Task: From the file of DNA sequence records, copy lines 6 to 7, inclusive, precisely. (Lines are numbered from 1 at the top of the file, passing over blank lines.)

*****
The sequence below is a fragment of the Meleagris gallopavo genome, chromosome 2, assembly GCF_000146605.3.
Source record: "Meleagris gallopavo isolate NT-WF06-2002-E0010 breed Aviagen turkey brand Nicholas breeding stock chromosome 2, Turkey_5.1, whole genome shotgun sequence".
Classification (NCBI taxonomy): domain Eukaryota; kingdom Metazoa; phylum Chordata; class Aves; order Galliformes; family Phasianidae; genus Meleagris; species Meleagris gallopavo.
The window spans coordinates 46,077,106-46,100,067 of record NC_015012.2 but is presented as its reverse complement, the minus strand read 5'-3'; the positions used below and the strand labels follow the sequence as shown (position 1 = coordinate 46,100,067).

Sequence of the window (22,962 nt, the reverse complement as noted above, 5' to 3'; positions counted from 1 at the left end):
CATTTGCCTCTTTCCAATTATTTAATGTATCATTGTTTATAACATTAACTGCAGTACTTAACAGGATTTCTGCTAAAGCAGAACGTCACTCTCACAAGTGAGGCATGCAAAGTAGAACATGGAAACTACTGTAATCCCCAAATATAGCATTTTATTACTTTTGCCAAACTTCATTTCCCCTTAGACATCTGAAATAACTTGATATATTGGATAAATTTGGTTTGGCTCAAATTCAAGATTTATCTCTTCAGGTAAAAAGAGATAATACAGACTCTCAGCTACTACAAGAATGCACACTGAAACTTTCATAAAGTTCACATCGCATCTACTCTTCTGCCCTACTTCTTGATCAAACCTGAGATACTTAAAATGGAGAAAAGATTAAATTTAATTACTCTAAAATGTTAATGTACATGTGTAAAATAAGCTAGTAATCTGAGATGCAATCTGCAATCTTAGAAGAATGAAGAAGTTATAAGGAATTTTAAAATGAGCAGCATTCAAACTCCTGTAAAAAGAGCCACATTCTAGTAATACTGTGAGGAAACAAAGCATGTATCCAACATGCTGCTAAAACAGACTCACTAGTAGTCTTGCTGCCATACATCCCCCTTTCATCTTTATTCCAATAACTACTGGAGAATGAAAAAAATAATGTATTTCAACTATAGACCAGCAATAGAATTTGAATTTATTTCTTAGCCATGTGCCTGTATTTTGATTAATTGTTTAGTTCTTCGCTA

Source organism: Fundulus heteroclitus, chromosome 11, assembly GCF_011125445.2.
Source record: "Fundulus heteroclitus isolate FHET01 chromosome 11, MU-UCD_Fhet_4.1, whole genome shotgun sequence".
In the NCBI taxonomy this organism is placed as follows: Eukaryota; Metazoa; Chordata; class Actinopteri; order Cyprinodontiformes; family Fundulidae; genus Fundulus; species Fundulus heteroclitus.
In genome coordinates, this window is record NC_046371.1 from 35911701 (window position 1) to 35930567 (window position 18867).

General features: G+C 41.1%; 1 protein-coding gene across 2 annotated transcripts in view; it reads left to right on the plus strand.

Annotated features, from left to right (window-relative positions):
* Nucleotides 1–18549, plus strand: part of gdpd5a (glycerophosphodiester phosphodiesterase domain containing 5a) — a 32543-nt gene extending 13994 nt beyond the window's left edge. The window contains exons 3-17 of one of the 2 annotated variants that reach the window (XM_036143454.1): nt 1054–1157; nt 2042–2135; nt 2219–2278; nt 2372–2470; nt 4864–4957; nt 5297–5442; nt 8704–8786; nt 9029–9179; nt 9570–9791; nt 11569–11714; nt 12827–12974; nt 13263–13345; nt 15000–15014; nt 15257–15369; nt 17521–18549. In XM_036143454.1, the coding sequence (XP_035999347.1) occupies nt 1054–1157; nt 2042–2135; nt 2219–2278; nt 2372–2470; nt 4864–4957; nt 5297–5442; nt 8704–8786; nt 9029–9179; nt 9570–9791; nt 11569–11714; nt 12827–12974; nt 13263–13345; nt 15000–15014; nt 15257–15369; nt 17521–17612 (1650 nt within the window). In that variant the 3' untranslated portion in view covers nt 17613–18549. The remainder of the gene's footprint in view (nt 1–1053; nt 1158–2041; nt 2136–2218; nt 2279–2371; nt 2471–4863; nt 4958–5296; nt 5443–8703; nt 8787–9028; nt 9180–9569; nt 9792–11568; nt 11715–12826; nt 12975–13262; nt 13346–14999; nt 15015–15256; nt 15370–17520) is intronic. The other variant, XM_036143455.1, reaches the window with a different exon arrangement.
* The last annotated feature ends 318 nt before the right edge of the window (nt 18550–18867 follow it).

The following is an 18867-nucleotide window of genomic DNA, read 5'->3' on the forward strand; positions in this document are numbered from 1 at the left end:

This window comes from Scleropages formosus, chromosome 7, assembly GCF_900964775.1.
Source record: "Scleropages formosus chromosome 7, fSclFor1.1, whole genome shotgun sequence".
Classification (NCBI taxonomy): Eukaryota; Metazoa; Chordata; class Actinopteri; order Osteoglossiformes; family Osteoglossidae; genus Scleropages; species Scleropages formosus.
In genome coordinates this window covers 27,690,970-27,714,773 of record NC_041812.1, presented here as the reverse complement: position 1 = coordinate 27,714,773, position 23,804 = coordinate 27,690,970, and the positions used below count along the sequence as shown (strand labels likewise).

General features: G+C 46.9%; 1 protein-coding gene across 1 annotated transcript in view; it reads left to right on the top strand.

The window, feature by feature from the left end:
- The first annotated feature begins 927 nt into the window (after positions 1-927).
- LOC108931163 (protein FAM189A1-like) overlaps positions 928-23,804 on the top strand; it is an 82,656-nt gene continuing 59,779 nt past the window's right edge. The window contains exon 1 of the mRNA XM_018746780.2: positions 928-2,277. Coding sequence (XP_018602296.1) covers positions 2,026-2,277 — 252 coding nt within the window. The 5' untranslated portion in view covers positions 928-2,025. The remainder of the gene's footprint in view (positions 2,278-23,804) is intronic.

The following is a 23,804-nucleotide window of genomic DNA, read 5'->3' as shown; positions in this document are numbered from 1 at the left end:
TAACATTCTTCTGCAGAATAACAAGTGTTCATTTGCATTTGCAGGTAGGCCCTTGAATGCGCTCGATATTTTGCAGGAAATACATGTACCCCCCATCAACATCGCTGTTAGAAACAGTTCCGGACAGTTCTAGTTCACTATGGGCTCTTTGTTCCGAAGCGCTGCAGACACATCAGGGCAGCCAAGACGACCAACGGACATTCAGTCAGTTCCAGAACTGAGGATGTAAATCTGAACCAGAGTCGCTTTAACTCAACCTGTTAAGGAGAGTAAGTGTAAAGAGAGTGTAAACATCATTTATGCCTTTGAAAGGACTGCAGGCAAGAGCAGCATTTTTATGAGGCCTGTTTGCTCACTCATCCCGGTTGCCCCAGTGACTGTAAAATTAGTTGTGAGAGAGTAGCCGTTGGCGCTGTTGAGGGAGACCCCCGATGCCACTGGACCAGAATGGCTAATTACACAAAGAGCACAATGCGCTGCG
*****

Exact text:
CATTTGCCTCTTTCCAATTATTTAATGTATCATTGTTTATAACATTAACTGCAGTACTTAACAGGATTTCTGCTAAAGCAGAACGTCACTCTCACAAGTGAGGCATGCAAAGTAGAACATGGAAACTACTGTAATCCCCAAATATAGCATTTTATTACTTTTGCCAAACTTCATTTCCCCTTAGACATCTGAAATAACTTGATATATTGGATAAATTTGGTTTGGCTCAAATTCAAGATTTATCTCTTCAGGTAAAAAGAGATAATACAGACTCTCAGCTACTACAAGAATGCACACTGAAACTTTCATAAAGTTCACATCGCATCTACTCTTCTGCCCTACTTCTTGATCAAACCTGAGATACTTAAAATGGAGAAAAGATTAAATTTAATTACTCTAAAATGTTAATGTACATGTGTAAAATAAGCTAGTAATCTGAGATGCAATCTGCAATCTTAGAAGAATGAAGAAGTTATAAGGAATTTTAAAATGAGCAGCATTCAAACTCCTGTAAAAAGAGCCACATTCTAGTAATACTGTGAGGAAACAAAGCATGTATCCAACATGCTGCTAAAACAGACTCACTAGTAGTCTTGCTGCCATACATCCCCCTTTCATCTTTATTCCAATAACTACTGGAGAATGAAAAAAATAATGTATTTCAACTATAGACCAGCAATAGAATTTGAATTTATTTCTTAGCCATGTGCCTGTATTTTGATTAATTGTTTAGTTCTTCGCTA

Source organism: Fundulus heteroclitus, chromosome 11, assembly GCF_011125445.2.